The second, most recent enhancement to the Emax is a major system software upgrade which adds a number of new features, including two new methods of sound generation. The upgrade comes in the form of three disks for existing Emax owners: one containing the new operating system; a preset with 30 different D50-like sampled attack sounds and 95 different factory Spectrums for use in the synthesis mode; and two example disks with sounds created by Spectrum Interpolation Digital Synthesis and Transform Multiplication. If you're buying a new instrument, the new operating system can be considered a built-in function, like the hard disk. Appropriately equipped Emaxes are referred to as Synthesis Enhanced (SE), highlighting the fact that synthesis features are the main portions of the upgrade. But there are other features deserving of a mention.

You can now load entire banks of sounds from the hard disk with a MIDI program change. The process still takes a few seconds but it will remotely initiate the load. Also, the Preset Definition Module now includes a Stack Presets function which allows you to layer up to four consecutively numbered presets for those all-important layered sounds. Depending on whether or not each of the presets uses Dual mode or not, you'll either have monophony or dual-note polyphony with the stacked sound.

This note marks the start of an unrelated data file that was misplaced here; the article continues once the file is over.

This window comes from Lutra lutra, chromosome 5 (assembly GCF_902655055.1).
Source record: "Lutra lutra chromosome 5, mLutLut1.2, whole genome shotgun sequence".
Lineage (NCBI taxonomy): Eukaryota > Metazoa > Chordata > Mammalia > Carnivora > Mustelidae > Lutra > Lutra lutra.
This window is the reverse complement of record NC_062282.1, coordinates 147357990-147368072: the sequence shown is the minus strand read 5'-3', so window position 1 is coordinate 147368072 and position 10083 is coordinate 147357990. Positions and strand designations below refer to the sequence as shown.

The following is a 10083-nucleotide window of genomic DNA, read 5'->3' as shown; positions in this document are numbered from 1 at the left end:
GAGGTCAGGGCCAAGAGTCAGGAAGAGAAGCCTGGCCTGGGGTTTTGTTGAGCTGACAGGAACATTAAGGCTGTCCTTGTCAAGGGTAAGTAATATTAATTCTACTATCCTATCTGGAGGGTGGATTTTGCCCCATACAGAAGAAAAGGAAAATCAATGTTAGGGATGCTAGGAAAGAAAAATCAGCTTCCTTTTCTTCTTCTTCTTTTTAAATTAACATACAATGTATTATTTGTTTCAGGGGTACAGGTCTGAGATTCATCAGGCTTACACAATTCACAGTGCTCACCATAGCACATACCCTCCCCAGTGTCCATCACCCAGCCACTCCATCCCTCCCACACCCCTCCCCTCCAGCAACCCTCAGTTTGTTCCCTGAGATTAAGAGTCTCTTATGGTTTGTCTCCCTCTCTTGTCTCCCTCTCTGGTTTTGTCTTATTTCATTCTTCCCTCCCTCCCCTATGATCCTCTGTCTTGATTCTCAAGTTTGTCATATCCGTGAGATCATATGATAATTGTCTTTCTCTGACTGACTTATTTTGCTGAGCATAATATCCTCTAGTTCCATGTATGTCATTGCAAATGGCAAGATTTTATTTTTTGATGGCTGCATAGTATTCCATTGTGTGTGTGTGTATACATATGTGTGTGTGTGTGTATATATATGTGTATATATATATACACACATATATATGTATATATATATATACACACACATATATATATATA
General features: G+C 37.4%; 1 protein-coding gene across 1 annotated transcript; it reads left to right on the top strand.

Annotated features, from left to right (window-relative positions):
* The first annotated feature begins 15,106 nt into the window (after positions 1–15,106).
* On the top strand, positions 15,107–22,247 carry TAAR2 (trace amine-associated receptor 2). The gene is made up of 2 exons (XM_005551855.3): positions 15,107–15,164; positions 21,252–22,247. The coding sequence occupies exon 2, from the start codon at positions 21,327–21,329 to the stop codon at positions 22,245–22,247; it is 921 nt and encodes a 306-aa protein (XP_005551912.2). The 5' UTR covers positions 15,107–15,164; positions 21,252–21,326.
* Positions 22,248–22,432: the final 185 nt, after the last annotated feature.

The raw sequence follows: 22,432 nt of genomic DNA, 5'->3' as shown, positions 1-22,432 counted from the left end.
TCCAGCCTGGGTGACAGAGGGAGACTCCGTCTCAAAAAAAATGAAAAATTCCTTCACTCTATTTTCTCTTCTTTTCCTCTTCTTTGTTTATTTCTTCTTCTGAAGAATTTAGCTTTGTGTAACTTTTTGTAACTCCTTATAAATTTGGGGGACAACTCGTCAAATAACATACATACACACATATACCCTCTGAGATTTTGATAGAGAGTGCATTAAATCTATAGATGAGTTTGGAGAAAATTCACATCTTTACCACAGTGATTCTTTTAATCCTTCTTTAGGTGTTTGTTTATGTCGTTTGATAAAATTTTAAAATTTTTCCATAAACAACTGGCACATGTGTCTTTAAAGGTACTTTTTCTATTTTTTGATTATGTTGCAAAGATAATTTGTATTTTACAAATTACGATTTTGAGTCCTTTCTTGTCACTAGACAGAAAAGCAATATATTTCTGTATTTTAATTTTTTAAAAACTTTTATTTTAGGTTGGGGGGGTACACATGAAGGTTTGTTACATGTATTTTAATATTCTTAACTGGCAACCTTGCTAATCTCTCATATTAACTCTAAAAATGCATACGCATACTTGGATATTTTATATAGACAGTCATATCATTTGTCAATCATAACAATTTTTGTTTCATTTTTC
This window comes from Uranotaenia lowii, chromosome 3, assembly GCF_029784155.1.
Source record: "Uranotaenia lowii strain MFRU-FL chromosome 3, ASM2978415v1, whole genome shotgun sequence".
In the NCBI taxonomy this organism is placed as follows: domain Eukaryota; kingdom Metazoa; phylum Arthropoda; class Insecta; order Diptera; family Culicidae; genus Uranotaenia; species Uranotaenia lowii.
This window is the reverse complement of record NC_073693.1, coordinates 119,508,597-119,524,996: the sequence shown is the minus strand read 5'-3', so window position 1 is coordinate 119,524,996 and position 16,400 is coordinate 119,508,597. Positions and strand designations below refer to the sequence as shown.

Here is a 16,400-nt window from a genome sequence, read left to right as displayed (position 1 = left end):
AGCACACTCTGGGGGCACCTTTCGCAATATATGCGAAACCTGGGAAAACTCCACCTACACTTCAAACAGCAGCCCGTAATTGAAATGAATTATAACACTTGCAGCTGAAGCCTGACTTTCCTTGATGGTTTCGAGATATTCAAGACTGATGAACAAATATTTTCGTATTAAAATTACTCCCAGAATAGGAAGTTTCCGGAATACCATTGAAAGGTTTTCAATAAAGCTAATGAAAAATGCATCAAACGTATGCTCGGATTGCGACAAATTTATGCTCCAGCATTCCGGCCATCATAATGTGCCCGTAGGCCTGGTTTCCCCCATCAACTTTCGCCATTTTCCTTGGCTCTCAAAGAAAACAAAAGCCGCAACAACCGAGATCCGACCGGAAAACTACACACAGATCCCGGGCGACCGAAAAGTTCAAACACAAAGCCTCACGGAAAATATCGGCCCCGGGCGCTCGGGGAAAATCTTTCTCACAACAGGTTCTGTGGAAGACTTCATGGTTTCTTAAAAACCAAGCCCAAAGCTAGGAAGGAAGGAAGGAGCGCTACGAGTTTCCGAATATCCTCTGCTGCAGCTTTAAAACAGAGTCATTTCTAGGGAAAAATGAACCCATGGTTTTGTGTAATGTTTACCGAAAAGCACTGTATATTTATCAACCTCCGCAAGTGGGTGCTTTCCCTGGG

A transparent change made to the operating system of the Emax with the new software is that it adds a CD-ROM interface capability. In conjunction with this, the American company Optical Media International recently announced a CD-ROM disk made specifically for the Emax which stores the equivalent of 505 floppies (distributed in the UK by The London Synthesiser Company).

The biggest changes, however, appear in the Digital Processing Module, where a number of different digital signal processing (DSP) functions have been added. Four of the functions allow you to alter existing samples in the digital domain, and the last two are the new methods of sound creation. First, the Gain/Attenuation feature adjusts the level of a sample over a range of +/-40dB. By cranking the level up you can produce some really ugly, distorted sounds - which have a beauty all of their own - or by making smaller adjustments you an match the levels between samples and perform other "domestic" chores. The Reverse Sound function does exactly what it says: it permanently and unalterably swaps the numbers in a sample. The Emax needs a bit of free RAM to perform this, and all the following operations, so you need to make sure that you leave some space with which to work. Otherwise you'll start running into the very tiring "Not Enough Sample Memory!" message. It's not fun.